Labor will no doubt overthink its loss and settle on a smaller-target strategy next time. But the lesson of the past decade is more nuanced. Voters are still prepared to give things up, provided they can see a direct benefit. It is the difference between curbs on negative gearing, which won support from both younger and older voters, and the capping of franking credits, which frightened older voters without share portfolios.

The bigger lesson of 2019 is that Labor cannot rely on demography even though it leans centre-left. This is the paradox of Shorten’s big-target, small-base strategy. Labor thought it had more paths to victory because there were so many more Coalition seats with tiny margins in Melbourne, Perth and Brisbane, and to a lesser extent Sydney. It did not see the resentment a capitals-first approach would create in the fringes of the cities and in the regions. But let’s assume it worked. Labor’s metropolitan majority would have been no more unifying for the nation than the Coalition’s Queensland-first gamble.

In the end, both sides were playing with the fire of polarisation because they lacked the imagination to bridge the divide between new and old Australia. Labor lost a winnable election because it couldn’t expand its majority in Victoria. The Coalition restored its governing majority thanks to a blowout in Queensland.

The Australian Electoral Commission sorts the political map 55/45 between the cities and the regions. Of the 82 seats in the capitals, Labor won 49 and the Liberals 30. Of the 69 in the regions, the Coalition won 47 and Labor just 19. In each zone there were three independents.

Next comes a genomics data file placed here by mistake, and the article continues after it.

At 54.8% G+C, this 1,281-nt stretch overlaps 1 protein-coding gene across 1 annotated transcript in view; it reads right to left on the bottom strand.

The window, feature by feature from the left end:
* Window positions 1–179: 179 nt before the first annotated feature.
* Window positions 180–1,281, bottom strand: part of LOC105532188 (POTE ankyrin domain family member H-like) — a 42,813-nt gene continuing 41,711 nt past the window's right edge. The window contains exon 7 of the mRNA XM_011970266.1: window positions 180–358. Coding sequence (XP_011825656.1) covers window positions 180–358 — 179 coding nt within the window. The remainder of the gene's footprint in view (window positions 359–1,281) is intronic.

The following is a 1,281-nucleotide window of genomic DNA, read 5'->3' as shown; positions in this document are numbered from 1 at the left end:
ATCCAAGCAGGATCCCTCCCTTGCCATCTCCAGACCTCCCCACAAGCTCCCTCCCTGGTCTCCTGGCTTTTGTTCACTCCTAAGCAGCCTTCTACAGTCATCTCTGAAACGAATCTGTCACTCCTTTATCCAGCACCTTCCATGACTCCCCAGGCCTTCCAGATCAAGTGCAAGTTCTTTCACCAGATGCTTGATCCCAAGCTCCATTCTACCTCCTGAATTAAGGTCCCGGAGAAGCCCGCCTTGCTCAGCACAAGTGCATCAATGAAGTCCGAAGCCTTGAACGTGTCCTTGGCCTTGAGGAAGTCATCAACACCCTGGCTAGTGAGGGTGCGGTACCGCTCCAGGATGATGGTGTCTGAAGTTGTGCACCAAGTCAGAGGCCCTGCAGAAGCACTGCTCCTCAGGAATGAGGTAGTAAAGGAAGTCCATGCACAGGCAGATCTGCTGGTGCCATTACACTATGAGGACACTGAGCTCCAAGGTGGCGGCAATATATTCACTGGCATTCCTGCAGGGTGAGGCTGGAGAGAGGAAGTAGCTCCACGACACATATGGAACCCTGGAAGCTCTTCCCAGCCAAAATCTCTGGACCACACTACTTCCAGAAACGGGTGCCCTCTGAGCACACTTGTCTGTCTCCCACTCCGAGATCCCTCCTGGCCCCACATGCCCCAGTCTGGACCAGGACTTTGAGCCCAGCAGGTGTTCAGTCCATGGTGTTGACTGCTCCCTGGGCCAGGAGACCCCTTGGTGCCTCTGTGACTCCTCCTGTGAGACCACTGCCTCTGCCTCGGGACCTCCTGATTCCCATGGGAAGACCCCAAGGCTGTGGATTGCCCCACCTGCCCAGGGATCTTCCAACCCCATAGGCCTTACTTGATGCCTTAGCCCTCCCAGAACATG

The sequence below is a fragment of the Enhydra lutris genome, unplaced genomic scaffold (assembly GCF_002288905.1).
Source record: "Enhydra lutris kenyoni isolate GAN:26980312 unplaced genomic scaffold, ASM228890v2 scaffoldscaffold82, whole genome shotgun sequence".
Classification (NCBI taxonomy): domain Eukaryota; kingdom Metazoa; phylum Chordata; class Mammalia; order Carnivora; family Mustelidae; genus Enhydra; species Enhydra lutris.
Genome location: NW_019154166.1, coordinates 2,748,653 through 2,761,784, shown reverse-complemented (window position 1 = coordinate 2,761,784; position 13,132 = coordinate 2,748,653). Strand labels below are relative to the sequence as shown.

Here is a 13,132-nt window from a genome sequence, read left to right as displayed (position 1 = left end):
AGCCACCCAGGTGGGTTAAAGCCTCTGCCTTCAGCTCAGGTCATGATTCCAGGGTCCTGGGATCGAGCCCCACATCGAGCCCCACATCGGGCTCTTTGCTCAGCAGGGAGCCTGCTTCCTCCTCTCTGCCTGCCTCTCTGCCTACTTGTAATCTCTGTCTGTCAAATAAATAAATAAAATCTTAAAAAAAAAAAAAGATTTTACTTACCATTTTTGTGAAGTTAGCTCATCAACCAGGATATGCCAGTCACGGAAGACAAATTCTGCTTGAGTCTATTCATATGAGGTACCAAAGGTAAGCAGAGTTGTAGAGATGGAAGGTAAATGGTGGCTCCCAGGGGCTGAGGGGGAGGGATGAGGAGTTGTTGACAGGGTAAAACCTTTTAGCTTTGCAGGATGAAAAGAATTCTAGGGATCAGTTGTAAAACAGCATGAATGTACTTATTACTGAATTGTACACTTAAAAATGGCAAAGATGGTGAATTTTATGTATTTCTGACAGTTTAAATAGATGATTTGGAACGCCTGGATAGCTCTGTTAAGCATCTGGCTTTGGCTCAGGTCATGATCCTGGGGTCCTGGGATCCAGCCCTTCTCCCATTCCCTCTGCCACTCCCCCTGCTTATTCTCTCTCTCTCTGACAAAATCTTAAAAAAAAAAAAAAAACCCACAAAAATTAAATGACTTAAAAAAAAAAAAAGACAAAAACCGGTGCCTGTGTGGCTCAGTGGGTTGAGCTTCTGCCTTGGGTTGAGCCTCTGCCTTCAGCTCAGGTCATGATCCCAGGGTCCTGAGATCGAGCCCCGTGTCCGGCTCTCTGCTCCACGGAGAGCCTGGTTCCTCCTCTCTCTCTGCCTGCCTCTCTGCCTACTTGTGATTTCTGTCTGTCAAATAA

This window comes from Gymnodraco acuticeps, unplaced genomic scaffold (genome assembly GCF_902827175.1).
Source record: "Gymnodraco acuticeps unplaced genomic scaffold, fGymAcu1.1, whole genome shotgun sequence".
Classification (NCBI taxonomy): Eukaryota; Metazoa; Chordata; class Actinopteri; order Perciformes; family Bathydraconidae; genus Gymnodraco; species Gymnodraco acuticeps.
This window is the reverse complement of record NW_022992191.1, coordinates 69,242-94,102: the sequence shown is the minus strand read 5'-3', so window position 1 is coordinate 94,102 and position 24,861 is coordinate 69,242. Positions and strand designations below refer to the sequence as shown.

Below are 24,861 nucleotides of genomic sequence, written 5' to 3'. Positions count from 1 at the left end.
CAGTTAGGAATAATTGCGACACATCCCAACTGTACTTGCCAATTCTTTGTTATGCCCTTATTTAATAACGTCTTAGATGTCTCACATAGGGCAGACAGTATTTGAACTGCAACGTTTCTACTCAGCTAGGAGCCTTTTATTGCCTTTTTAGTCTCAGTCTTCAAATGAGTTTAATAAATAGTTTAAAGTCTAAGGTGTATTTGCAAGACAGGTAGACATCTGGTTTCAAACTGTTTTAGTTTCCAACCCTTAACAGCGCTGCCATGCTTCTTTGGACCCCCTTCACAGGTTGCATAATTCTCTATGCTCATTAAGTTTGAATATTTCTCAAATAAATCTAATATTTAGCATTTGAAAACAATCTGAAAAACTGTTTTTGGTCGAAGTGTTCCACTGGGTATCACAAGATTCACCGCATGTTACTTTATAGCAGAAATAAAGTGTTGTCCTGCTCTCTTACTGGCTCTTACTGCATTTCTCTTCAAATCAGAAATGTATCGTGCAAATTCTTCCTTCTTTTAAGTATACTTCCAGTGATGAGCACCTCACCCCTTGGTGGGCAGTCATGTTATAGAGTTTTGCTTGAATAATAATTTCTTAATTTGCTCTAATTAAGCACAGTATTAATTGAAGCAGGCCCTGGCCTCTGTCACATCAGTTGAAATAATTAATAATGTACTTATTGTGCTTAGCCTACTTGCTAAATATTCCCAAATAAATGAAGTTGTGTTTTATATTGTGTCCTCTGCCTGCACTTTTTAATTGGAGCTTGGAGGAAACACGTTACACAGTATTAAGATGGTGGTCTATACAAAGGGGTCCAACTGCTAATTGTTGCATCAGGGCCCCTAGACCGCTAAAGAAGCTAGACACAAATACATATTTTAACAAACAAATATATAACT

This schism is literally between taxpayers and welfare recipients, between the young workers in the cities and the retirees and underemployed in the regions. In this world, neither party can claim a legitimate mandate if it asks voters to simply choose a tribe.

I am wary of making predictions at the start of a new parliamentary term. But the weight of political history is against Morrison and the Coalition. A victory against the odds, and on the basis of a massive scare campaign, usually leads to a wipe out the next time. In 1980, Malcolm Fraser accused Labor of wanting to tax the family home. In 1993, Paul Keating campaigned against the goods and services tax, which he had previously supported as treasurer. In 2004, John Howard said interest rates would always be higher under Labor. In each case, the prime minister need not have gone as hard because the public had reservations about the alternatives: Bill Hayden, John Hewson and Mark Latham.

It is Keating’s post-election experience that offers the clearest warning to Morrison. Keating had run on the promise of unfunded tax cuts. He chose this approach to isolate the nasties in Hewson’s “Fightback!” package. But the budget was still in deficit after the recession. Keating hoped that bracket creep would eventually pay for his tax cuts. This is precisely the formula that Morrison relied on to get through the 2019 election. Take the best case scenario for the budget, load tax cuts on top of it and pray for no post-election surprises.

Keating didn’t get away with it. The first Labor budget after the election delayed one half of his “L-A-W law” tax cuts and paid for the other half by increasing indirect taxes.

Whether Morrison is forced into drastic budget repair remains to be seen. But he has assumed power in his own right on the worst possible premise: that voters can have something for nothing. With the global economy slowing, and the cost of dealing with climate escalating, Scott Morrison will soon be forced to ask a nation he helped divide to make a sacrifice for the greater good.

George Megalogenis

George Megalogenis is a journalist and author of books including The Longest Decade, The Australian Moment and The Football Solution.